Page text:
Wednesday , March 4 2015
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Four Burning Questions: 600 “Snoozer,” Hendrick Disappointment, and Consistent Teammates

Four Burning Questions: 600 “Snoozer,” Hendrick Disappointment, and Consistent Teammates

*Is it such a big deal that the longest race of the year isn’t as exciting?*

Last week, I made a similar point on how expectations might be too high for the All-Star race and I’m beginning to think the same thing is true for the 600. While I personally thought the racing was good for such a long event, I was in the minority. Many viewers considered it to be dull, especially in comparison to an exciting Indianapolis 500 race earlier in the afternoon. You know, because every single Indianapolis 500 race has been sooo exciting, right?

First of all, the comparison is unnecessary. Not every Coke 600 has sucked, and not every Indy 500 has been thrilling. Some races are better than others, and to act like the sport has gone downhill because one crown jewel was better than the other is a complete overreaction. The opposite could be just as true next year.

Secondly, and more importantly, let’s not forget that it’s the longest race of the season and to expect all 43 drivers to race side-by-side through the whole event is unrealistic. It’s not necessarily like the whole race was dominated by one driver either. Greg Biffle may have led the most laps, but Kasey Kahne ended up winning, Denny Hamlin had a car that was more than capable of doing so, and a few other drivers showcased fast racecars. The race was competitive, but any veteran of the sport will tell you that pacing yourself and not using up your equipment early on in the race is half the battle. They typically don’t show their stuff until closer to the end.

I’m sometimes shocked at how many fans of a sport with 500-mile races sometimes have such short attention spans.

Jeff Gordon’s season is inevitably going to turn around in much the same way Hendrick Motorsports’ has the past few weeks.

*Now that Hendrick is “back”, when will it be Jeff Gordon’s turn?*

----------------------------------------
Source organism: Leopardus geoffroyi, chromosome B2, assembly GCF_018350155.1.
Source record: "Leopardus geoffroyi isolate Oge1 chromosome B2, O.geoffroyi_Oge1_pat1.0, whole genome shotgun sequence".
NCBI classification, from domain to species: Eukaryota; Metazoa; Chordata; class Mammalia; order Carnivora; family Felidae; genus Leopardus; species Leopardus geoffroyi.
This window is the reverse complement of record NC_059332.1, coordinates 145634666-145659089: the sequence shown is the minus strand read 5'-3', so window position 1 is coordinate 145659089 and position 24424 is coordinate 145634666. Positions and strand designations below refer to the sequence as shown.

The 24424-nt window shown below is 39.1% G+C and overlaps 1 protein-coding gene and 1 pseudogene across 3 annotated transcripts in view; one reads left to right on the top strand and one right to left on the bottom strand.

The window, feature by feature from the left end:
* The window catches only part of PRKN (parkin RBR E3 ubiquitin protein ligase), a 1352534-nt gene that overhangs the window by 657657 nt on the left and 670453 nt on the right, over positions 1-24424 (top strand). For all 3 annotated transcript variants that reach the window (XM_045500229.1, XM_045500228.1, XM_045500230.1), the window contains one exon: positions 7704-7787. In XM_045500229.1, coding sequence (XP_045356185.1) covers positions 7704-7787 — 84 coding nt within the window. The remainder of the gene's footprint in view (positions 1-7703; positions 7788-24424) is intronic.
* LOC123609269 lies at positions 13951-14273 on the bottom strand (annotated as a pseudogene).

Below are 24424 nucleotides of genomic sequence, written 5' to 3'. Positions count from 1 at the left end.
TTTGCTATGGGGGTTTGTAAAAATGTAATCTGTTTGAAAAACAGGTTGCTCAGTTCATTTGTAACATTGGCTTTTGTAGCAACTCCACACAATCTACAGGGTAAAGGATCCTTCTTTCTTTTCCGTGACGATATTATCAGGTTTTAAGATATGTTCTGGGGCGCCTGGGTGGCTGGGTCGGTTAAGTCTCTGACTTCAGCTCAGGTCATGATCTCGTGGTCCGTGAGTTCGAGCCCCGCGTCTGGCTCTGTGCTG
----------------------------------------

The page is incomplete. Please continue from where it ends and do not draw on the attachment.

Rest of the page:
Admit it. You thought I was going to say Dale Jr., didn’t you?

Obviously Earnhardt’s No. 88 team have proven themselves capable of winning this season, so there is no need to go down that path again. However, Gordon is the driver HMS needs to be concerned about.

There is almost always that one team on a four-car race team that seems to struggle amidst the success of the other three. I never thought it would be Gordon, but here we stand with the four time champion sitting 22nd in points and only 3 top 10s in 12 races. His seventh place run last Sunday at Charlotte was actually his first finish inside the top 20 in the last five races.

The disappointing season has been nothing but bad luck, however. From blown engines, flat tires, fire, and brimstone, Gordon’s season has been atrocious. OK, so I made those last few up, but they’re hardly out of place in his season.

My prediction is that Gordon will be inside the top 12 in points come Chase-time, even if it’s just a wild card spot. There is no way Hendrick lets his veteran driver miss the sport’s playoffs again.

*Is Greg Biffle mimicking his teammate’s 2011 season?*

Carl Edwards came _this close_ to winning the championship last season, losing a tiebreaker for the title with Tony Stewart. That tiebreaker? Wins. Or “win” rather. Even with only one victory, he was able to run consistently enough through the season and Chase to get himself into championship contention when the race was on.

It appears teammate Biffle is doing the same. Sure, they’re only 12 races in, but how often have we seen Biffle in Victory Lane? Once. Yet he’s been leading the standings since Phoenix, the second race of the year.

With performances like Charlotte, I have a hard time believing Biffle will only win one race this year. But if he keeps up his current streak, that championship will start to become a possibility that can’t be ignored.

*Will Martin Truex Jr. finally seal the deal this weekend?*

Close, but no cigar. Truex has had some strong runs this season, but has not yet been able to make it into Victory Lane. The site of his first career Sprint Cup Series victory comes this weekend at the “Monster Mile”, and it wouldn’t be surprising at all to see Truex pulling into the victory circle on Sunday afternoon.

It seems strange to be typing this since I’ve been such a harsh critic of Michael Waltrip Racing for a long while now, but I can’t argue with numbers or performance. Truex will be in Victory Lane this year, whether at Dover or not. But at least the history is there at this track to show he’s capable.

*Connect with Summer!*

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